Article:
Google did a multi-year study of the highest-performing teams at their company, hoping to understand what makes them so efficient. The results told them a simple answer: community. The highest-performing teams were ones where individuals felt comfortable being themselves. The more a team feels like a supportive community, the higher its productivity is. Often, the most high-performing teams feel like a family, and that makes an incredible difference in their results.
1. Learn what everyone’s doing.… Read the full article >
Teams of distinction dedicate time for hygiene. Hygiene literally means practices conducive to maintaining health and preventing disease. This applies to teams just as it does to people.
Without regular time set aside for the team to work through issues, the team gets toxic. The issues and problems build up. The team energy turns negative. And the team gets derailed.
Teams must schedule in time regularly to hash out the differences, and plan for success. Here are my recommendation for good team hygiene and staying in top team shape:
Daily: Appreciate. People are great at finding problems but its… Read the full article >
Moving past dysfunction to function is one thing. But to move from a functional team to a team of distinction is another. The Team Diagnostic is a great place to start in either scenario. It gives the leadership of a team key insights into how to raise the team’s results. By looking into the level of collaboration, coordination, and commitment, you can understand what levers to pull to move the team to the next level.
Our clients leverage a Team Diagnostic when:
* Launching a new high-stakes initiative that will require high levels of commitment across the… Read the full article >
The Lumina Team profile shows exactly where you fit in your team and the team profile of traits. It is perfect as its own workshop or as part of a team breakthrough session.
In a snapshot you can see the distribution of personality preferences. You can see at a glance the strong traits and characteristics within a group as well as potential blind spots. Patterns start to emerge, revealing both potential strengths and development opportunities within the team. At an individual level, you can then see where and how you fit in the team.
Lumina is the next step… Read the full article >
Teams get off course. It happens. Even with good people and the best intentions. Sometimes a new CEO comes in and needs to turn things around to boost profitability; sometimes a C-level executive needs to change the product mix or the team can’t get its head and heart around the new approach; and sometimes the team (for an unknown reason) is simply not as productive as they could be and needs to improve results. In these and many other cases like them, it is not so complicated.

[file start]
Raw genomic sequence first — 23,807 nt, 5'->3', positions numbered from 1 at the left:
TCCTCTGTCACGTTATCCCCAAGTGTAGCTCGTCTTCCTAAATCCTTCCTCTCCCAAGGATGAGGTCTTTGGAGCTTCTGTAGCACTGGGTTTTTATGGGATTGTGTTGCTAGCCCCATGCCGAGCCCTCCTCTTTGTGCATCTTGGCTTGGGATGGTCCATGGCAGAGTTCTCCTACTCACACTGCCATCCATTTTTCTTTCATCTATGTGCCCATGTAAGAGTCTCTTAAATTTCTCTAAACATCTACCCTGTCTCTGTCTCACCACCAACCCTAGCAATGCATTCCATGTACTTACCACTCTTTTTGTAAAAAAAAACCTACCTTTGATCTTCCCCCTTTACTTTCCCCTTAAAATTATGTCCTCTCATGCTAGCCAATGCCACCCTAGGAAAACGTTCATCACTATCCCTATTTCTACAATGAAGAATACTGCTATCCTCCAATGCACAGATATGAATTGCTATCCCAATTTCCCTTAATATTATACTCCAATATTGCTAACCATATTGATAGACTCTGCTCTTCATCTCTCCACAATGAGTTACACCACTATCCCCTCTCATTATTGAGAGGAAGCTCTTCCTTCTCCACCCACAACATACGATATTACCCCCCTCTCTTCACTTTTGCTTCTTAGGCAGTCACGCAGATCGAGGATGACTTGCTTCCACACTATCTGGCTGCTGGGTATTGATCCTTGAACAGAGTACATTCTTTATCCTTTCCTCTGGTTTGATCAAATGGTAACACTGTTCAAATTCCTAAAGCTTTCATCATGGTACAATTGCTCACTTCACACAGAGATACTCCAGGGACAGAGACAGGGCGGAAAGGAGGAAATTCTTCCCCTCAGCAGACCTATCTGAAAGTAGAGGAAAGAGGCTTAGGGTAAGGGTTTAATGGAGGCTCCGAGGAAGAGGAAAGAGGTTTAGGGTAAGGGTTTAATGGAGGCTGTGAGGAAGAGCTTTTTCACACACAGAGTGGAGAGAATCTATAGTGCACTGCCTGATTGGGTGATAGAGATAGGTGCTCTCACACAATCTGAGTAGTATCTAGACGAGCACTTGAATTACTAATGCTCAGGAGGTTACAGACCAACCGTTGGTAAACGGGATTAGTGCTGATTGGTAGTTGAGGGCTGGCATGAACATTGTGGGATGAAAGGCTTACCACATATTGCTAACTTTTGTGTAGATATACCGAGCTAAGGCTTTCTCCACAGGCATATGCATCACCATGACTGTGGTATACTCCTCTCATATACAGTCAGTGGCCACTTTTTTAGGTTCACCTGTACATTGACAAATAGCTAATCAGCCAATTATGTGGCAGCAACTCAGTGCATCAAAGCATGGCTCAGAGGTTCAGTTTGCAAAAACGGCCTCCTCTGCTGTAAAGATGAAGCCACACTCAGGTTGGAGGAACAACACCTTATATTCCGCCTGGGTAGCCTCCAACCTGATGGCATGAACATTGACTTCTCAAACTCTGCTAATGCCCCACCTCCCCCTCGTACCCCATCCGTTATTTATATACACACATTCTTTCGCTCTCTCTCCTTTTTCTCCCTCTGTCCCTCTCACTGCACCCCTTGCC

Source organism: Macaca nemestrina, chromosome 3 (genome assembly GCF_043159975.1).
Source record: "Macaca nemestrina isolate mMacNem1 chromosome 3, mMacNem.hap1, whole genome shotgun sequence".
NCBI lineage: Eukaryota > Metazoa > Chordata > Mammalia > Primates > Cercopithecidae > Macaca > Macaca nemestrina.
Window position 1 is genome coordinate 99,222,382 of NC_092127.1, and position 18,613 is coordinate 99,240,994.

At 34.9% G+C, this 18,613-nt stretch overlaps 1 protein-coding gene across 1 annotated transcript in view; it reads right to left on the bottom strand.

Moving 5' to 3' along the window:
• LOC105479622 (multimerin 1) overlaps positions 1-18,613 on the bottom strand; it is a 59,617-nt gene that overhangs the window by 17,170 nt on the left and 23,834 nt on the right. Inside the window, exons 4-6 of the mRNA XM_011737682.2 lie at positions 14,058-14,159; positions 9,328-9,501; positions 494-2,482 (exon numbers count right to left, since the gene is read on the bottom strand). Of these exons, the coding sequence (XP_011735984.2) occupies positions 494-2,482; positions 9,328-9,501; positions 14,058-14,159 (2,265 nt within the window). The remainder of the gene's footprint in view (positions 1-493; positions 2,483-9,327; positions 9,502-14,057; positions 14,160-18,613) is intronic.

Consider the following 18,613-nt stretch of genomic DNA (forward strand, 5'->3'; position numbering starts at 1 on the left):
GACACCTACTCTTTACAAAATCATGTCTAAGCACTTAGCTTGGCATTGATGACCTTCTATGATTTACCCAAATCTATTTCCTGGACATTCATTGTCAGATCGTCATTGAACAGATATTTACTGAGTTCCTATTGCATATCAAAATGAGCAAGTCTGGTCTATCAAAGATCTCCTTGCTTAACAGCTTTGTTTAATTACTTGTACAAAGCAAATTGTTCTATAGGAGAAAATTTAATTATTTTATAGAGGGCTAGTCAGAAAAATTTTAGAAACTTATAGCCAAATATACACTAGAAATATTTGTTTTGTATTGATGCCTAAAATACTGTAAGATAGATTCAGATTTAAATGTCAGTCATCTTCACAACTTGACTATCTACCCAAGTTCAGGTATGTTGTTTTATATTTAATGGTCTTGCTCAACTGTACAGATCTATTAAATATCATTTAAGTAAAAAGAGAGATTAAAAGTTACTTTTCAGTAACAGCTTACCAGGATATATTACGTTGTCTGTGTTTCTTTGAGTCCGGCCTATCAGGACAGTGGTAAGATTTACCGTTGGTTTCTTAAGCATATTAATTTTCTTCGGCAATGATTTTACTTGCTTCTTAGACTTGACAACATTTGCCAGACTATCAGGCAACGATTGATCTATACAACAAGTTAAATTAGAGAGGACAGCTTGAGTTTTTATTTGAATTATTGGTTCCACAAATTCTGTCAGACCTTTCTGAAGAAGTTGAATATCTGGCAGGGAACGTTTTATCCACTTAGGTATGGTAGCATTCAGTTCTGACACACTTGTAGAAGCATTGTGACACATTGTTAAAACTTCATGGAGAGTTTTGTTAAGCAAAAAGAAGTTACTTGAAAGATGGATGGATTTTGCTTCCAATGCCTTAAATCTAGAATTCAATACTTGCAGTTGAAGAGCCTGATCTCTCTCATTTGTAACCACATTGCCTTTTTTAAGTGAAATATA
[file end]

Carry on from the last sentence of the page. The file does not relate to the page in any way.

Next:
Whether it is a pharma company, a software company, or any other… Read the full article >
Rowing made its modern Olympic debut in 1900. It wasn’t until 1976 at the Summer Olympics in Montreal that women’s events were introduced, but men’s and women’s events have enjoyed recognition and respect ever since.
A rowing crew in perfect harmony is a thing of beauty and power.
At the 2016 Summer Olympics in Rio, fourteen different rowing events are being offered, including Men’s, Women’s, and weight-restricted Men’s and Women’s events. If you have ever watched a rowing event, you were probably struck… Read the full article >
You can group co-workers together without much forethought, but don’t expect that group to magically turn into a team. Strong teams are built on a foundation of trust. In baseball, clear communication between pitcher and catcher is indispensable to dealing effectively with batters. Hand signals given by the catcher indicate whether the pitcher should deliver a fastball, curveball, slider, or changeup pitch. A substantial amount of trust must underlie this relationship.
Teams function at their best when communication and trust are strong.
In the workplace, lack of trust among team members… Read the full article >
Much of what is called teams in workplaces are merely groups. Groups whose behavior seems quite arbitrary and whose members don’t necessarily have any allegiance to each other. With lack of allegiance comes siloed thinking, the politics of power rather than the politics of accountability, and an underwhelming pace and quality of work.
But teams are different. A team is a collection of people who are mutually committed to the team itself and to achieving the team’s goals. Additionally, teams have a sense of mutual accountability, something groups usually don’t have.
Another way to look at it: If a… Read the full article >
In a program we ran with top executives of a multi-billion dollar company, the CEO asked us – “Why don’t we have this much fun at work?” So we asked back “What are you doing at work that is destroying teamwork?” This is what he and his team said:
1.Create unreasonable time constraints. Be sure to overwhelm team members with impossible deadlines so the reality of their already heavy, burdensome workloads doesn’t allow them to be creative and passionate on anything… Read the full article >
Sometimes a team forms and then goes off track. Why does this happen, and what can you do about it? How can purpose and goals be reconstructed? And how can each team member understand their role in contributing to team success? Here are some thoughts.
Why Do Teams Go Off Course?
Perhaps the main reason that teams drift off of the path to success is insufficient trust. Trust may have existed at one time, but was destroyed by some event. Or maybe… Read the full article >